WASHINGTON (Reuters) - Jerome Powell, President Donald Trump’s choice to lead the U.S. Federal Reserve, defended plans to potentially lighten regulation of the financial sector during a controversy-free hearing on his nomination to take over the central bank.
Tapped to replace current chair Janet Yellen, Powell on Tuesday skirted several efforts by members of the Senate Banking Committee to draw him into the debates preoccupying Capitol Hill, refusing to analyze the impact of proposed tax cuts or, as some of his colleagues at the Fed have done, argue for more immigration to boost the labor force. He said economic growth was likely bound in a range of between 2 and 2.5 percent annually, short of Trump’s 3 percent goal, without a jump in productivity that many economists regard as unlikely.
In general the 64-year-old lawyer stuck close to script, reciting the current Fed consensus that interest rates are due to continue rising gradually, that the course of inflation remains a mystery, and that weak wages and low labor force participation indicate the jobs market still has room to improve.
Early in his time as a governor Powell, a lawyer who has spent the bulk of his career in the private sector as an investment banker, shared some conservative concerns about the extent of the Fed’s crisis response. But he ultimately came to agree that the benefits of current Fed policy, with years of loose money allowing time for displaced workers to trickle back to the job market, outweighed the risks - and that future crisis would require the Fed, as he said in his opening statement, “to respond decisively.”
The sharpest and most detailed exchanges involved financial regulation, an area Powell has focused on during his years as a Fed governor and where he said it was time to take a pause and evaluate where things stand eight years after the end of a deep 2007 to 2009 recession.
“I am not characterizing what we are doing as deregulation...It is looking back and making sure what we did makes sense,” Powell told the committee. “It does not help anyone for banks to waste money.”
Powell said he wanted to be sure regulations were “tailored” to the size and role of different institutions, perhaps allowing smaller banks more latitude to trade securities and make other investments, and decreasing the frequency and intensity of “stress tests” for all but the largest financial companies.
In a statement that may surprise some analysts and regulatory experts, he declared the problem of banks that are “too big to fail” all but solved. Asked if any firms are still so large that their collapse would cause wide-ranging harm to the financial system, he responded “I would say no to that.”
Over the course of the roughly two-hour hearing none of the senators voiced opposition to Powell, though the back and forth over regulation prompted Democrats to question whether he would coddle Wall Street, while Republicans wondered if the Fed would go far enough in lightening the burden on financial businesses.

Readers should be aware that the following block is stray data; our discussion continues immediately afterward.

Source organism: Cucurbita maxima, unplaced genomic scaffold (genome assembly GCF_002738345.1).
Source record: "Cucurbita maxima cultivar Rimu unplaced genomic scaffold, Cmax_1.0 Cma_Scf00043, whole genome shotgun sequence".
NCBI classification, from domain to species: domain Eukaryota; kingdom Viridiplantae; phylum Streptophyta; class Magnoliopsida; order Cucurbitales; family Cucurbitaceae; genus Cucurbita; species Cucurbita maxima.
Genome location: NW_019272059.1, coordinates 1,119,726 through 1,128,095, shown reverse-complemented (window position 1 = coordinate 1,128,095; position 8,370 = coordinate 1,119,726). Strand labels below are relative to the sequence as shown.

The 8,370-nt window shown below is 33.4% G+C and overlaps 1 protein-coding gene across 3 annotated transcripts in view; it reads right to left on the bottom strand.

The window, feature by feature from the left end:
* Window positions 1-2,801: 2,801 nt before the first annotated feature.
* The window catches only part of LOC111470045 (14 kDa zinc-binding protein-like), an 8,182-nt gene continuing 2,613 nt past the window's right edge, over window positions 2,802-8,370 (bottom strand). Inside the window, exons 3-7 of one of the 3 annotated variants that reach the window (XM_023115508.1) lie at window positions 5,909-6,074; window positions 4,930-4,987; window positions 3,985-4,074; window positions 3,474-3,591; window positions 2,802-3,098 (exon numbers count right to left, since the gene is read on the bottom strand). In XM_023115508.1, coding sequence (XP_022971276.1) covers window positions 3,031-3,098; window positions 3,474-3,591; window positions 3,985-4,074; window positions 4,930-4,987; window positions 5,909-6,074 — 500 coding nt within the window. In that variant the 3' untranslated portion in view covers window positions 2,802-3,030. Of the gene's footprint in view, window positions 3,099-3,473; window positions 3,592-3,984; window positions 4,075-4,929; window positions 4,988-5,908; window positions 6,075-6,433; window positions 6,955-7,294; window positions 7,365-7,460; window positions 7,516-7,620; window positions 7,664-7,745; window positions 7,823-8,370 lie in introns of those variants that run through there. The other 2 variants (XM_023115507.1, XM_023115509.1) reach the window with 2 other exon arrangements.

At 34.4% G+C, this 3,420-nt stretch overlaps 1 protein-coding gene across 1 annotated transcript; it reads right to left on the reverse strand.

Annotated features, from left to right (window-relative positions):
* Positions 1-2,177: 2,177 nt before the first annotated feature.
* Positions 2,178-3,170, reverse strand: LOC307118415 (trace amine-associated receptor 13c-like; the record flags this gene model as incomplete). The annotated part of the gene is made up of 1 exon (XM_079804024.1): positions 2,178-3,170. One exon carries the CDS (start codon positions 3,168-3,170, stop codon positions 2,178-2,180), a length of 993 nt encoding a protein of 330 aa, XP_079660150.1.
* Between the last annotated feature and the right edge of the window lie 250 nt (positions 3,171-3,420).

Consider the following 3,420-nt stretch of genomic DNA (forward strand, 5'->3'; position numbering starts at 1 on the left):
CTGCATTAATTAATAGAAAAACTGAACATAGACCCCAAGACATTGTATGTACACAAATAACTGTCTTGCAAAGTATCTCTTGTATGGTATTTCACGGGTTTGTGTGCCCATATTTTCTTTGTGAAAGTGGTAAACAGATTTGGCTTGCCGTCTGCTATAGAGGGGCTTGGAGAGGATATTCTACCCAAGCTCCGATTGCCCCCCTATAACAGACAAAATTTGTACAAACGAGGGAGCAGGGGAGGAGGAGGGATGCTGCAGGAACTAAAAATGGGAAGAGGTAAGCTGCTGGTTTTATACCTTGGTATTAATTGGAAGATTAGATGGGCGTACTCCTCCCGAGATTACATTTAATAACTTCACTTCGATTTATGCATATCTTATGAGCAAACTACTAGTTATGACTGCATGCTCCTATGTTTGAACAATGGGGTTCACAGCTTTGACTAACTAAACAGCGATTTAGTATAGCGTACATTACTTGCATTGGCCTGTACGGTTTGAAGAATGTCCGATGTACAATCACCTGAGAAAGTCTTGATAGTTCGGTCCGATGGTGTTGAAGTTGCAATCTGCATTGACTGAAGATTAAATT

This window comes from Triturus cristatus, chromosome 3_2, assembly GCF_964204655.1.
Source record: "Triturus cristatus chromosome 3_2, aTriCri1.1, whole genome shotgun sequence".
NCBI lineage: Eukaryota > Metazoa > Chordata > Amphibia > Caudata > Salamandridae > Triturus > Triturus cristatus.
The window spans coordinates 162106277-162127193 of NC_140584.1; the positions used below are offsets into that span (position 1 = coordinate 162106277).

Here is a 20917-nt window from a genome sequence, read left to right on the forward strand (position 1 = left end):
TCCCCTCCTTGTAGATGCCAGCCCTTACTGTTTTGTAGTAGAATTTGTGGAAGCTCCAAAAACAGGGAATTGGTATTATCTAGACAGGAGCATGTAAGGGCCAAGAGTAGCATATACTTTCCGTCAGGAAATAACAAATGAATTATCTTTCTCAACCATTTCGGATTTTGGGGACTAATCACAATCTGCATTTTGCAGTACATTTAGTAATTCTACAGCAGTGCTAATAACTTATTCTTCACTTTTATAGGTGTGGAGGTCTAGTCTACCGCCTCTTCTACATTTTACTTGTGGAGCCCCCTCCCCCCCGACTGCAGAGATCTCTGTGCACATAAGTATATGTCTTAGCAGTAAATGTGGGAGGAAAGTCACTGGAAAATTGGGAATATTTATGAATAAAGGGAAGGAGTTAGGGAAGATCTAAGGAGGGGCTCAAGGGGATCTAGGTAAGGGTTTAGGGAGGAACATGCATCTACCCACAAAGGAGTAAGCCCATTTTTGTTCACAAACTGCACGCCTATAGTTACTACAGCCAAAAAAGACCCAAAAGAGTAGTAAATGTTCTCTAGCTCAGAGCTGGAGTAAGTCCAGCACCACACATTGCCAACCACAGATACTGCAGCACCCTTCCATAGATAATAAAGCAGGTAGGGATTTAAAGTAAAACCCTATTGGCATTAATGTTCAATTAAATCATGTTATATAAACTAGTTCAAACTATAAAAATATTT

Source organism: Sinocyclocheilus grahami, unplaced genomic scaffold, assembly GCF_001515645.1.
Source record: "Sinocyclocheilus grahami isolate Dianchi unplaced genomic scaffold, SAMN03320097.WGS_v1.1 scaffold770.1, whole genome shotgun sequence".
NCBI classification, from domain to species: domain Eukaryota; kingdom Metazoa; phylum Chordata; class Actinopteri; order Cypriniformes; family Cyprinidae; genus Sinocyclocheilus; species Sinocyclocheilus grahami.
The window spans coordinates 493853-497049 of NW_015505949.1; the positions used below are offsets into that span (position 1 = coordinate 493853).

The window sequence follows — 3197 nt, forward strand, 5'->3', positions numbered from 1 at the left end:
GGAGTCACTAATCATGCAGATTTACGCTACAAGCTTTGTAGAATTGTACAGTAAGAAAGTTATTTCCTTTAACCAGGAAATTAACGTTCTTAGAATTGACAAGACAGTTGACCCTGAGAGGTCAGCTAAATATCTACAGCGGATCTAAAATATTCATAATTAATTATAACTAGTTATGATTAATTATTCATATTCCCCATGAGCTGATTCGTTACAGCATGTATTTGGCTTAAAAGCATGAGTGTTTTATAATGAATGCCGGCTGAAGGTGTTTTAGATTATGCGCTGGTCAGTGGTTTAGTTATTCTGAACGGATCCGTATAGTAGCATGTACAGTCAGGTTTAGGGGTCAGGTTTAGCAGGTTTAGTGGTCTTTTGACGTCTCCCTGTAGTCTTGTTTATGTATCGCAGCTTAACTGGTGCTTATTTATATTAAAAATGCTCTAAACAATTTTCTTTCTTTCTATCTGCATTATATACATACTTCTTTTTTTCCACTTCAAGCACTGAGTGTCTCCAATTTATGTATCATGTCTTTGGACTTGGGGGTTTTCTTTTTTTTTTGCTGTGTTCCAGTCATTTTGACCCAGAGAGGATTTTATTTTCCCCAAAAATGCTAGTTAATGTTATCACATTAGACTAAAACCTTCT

No Senate committee or floor vote has been scheduled yet, but Powell is expected to win confirmation before Yellen’s term expires in early February.
There was no obvious market reaction to Powell’s appearance in Congress. Analysts, meanwhile, noted the near-rote response to some questions and wondered what that portends when Powell - who would be the first non-economist to hold the top Fed job since the 1970s - confronts conditions that require him to improvise.
Trump nominated Powell from a list of five finalists that included Yellen, seeing in him a way to extend Fed policies that have driven unemployment to 4.1 percent and the stock market to record highs, but without having to renominate a veteran of prior Democratic administrations.
Powell’s hearing “contained few signs that he will bring any new thinking or a change of approach,” wrote Michael Pearce, U.S. economist for the Capital Economics consulting firm, referring to the nominee as “closely guarded” in his reiteration of existing Fed talking points. “We are increasingly worried that a policy mistake in either direction is possible in the years ahead.”
Compared to some other confirmation hearings in the Trump era, however, Powell’s was an almost congenial affair. During five years as a Fed governor, with deep ties to the region as a Maryland native and former Treasury Department official, he has built relationships with both Democrats and Republicans on the panel who said they respected his work.
Perhaps as a result, much of the questioning involved efforts to draw him out on issues like whether the tax plan being debated on Capitol Hill would - as Republicans argue - boost economic growth, or simply explode the debt as Democrats contend.
Powell dodged, resorting to a common Fed stance that tax and spending policy is up to elected leaders and outside the Fed’s authority.
“I am not an expert on what analysis is out there,” Powell said.
Writing by Howard Schneider; Reporting by Howard Schneider and Jason Lange; Additional reporting by Lindsay Dunsmuir and Ann Saphir; Editing by Andrea Ricci